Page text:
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  1. #1
    Brian E Kelly's Avatar
    Brian E Kelly Guest

    Default Attic access problems

    I have had a few problems with getting access to the attic hatch. Yesterdays inspection the hatch was located in a small walk in closet that was chuck full of the owners cloths. I could not even get my ladder in the closet with out removing almost all of the cloths. I chose not to as the cloths were to numerous and expensive for me to move properly.
    I had informed my clients that the access was not possible. My question is what should I do to solve this problem in the future or should I just report as not accessible?
    I am going to in the future inform my clients to call the Realtor and inform them that the home owner must provide easy access to the attic entrance. Any input would be great,
    thanks

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  2. #2
    David Banks's Avatar
    David Banks Guest

    Default Re: Attic access problems

    Brian I usually ask the Realtor and client if they would remove the clothes etc so I can access the attic. I then go on to other matters and when I get back it is done. I have never had a problem as most clients know this is to there advantage.
    If you can not access the attic make sure you document that it was not accessible.


  3. #3
    Bruce Mayfield's Avatar
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    Default Re: Attic access problems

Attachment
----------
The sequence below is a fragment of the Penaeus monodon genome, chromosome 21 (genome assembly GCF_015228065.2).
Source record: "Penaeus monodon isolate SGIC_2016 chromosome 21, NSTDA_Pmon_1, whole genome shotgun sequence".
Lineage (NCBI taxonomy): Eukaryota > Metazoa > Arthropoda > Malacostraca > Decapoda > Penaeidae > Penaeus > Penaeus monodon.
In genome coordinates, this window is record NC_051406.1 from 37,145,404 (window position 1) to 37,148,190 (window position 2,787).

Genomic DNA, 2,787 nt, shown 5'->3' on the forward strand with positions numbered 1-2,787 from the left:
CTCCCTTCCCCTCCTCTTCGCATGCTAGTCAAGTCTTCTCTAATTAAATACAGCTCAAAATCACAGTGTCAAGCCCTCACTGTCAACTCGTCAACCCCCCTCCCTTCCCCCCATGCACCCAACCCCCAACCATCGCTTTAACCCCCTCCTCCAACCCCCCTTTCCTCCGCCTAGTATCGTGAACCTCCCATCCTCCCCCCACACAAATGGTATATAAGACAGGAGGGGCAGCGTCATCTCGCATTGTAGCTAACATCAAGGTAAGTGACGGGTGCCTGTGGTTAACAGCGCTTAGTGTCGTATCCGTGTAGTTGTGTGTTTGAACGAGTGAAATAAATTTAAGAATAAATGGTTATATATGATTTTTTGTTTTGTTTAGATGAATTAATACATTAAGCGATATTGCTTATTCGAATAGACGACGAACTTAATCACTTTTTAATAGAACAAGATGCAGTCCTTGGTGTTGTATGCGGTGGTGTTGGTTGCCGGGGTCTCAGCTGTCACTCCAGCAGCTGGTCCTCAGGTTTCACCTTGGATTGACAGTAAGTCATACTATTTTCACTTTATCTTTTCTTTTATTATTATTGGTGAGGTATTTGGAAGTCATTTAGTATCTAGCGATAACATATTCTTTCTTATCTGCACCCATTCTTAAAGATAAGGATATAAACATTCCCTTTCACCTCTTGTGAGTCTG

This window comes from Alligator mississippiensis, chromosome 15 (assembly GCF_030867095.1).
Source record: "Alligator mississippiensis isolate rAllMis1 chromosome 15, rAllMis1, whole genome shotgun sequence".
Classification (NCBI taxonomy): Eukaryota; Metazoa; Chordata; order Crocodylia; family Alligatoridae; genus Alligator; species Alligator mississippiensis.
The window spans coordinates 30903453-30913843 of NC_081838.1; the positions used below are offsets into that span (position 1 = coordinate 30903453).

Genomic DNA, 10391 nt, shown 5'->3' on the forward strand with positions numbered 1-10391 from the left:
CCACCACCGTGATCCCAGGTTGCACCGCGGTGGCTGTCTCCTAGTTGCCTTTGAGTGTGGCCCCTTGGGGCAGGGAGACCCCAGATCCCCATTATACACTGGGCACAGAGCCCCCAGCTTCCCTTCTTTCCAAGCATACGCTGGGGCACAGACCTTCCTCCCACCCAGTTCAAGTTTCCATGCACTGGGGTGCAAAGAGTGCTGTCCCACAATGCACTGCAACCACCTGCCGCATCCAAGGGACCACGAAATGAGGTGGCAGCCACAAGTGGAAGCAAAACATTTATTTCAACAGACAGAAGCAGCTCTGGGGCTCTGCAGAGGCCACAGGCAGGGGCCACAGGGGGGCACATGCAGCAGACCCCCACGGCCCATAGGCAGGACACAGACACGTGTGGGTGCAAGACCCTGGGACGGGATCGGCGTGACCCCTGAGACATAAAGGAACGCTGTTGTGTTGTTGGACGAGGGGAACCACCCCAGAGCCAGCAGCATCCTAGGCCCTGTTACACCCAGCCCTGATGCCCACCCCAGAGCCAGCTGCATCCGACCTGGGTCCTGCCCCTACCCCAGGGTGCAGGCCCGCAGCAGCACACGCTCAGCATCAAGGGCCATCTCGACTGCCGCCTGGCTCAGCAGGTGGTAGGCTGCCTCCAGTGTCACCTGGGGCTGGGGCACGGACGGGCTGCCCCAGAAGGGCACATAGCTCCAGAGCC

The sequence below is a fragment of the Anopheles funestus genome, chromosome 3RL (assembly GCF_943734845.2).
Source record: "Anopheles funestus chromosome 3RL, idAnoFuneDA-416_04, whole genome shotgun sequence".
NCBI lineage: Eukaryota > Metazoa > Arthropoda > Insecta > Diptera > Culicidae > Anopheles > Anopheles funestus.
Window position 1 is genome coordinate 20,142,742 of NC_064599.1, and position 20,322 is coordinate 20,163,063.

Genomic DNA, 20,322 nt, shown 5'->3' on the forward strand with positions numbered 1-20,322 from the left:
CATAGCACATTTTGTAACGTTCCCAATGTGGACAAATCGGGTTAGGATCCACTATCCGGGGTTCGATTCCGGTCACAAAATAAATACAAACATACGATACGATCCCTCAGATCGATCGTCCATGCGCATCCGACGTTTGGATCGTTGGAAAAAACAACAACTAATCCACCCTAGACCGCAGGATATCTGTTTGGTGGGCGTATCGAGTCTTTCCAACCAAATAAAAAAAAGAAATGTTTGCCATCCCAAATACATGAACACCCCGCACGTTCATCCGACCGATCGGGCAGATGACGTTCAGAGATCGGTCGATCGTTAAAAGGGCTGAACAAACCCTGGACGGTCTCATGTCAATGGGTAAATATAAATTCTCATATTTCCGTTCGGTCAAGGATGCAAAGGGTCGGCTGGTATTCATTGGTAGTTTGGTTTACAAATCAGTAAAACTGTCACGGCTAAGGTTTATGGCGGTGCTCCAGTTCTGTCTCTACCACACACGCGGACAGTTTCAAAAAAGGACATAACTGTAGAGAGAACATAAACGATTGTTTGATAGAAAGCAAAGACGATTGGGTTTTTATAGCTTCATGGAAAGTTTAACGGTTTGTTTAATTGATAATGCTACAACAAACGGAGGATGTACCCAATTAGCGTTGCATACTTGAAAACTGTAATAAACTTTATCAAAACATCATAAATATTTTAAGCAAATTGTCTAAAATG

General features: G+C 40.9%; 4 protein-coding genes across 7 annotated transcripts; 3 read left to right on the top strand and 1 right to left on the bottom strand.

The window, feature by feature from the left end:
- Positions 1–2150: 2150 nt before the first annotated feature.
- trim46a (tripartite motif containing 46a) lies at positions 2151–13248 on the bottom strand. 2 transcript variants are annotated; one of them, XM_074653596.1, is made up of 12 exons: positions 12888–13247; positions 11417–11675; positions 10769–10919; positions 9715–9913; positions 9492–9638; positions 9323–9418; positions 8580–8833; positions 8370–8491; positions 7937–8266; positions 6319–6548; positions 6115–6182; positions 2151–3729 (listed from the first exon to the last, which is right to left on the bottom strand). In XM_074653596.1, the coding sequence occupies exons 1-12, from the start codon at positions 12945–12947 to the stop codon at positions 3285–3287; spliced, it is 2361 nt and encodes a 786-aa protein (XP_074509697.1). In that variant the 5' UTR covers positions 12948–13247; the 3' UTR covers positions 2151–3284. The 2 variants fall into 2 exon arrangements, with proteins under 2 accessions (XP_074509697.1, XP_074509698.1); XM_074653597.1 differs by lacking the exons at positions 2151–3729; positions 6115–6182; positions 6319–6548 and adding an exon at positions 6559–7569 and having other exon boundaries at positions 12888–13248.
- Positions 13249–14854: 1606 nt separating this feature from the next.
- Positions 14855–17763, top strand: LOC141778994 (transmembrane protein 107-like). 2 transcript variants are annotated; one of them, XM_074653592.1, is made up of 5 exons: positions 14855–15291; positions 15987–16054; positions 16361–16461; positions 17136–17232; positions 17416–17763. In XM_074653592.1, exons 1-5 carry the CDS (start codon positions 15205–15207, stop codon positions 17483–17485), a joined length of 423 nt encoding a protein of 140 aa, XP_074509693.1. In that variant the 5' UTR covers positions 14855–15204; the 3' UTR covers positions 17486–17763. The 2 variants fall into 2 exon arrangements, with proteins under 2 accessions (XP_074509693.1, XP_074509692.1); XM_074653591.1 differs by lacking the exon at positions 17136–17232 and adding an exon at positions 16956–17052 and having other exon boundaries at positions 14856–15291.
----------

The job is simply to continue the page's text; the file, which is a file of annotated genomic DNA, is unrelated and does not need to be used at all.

I was in an older house that had an attic opening of 13x15 inches. I am not a large person but I could not get my shoulders through the opening. In the cases where for some reason that I can not get into the attic at all I will alsoway not that on the report. I also inform the the buyers agent while i am still there to provide a heads up.


  4. #4
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    Default Re: Attic access problems

    If the attic has a scuttle hole in a closet that is full of the owners items, I simply tell everyone that they can either empty the closet, remove the hanging bars and I will be glad to inspect the attic. Most of the time nobody wants to do this so the attic is not inspected, "due to owners items blocking the access."

    I really do not worry about this. I would say that out of 100 homes I might have 10 homes with an entrance like this and about 5 of those are full of crap. If I'm in a good mood and everyone is nice, I will offer to come back at my convenience when the owner cleans out the closet.

    Scott Patterson, ACI
    Spring Hill, TN
    www.traceinspections.com

  5. #5
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    Default Re: Attic access problems

    Yeah, what Mr. Patterson said is the best way of handling it.

    Once I attempted to place a ladder slightly against some clothing to get in the attic. As soon as I moved the panel, all of this cellulose insulation fell onto all the tops of these clothes. I tried to clean it up, but the more I tried the worse it looked on the clothes.

    I was expecting the seller to raise a stinky over it, but they didn't. They apologized for not being prepared for the inspection. That you don't get very often.


  6. #6
    Jon Randolph's Avatar
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    Default Re: Attic access problems

    I try not to move occupants property. Always try to get the client, realtor, seller, etc. to move them so you are not liable. I also carry a painters drop cloth and a small vacuum cleaner to clean up the insulation.

    If you cannot gain access, be sure that you document that and the reason why.


  7. #7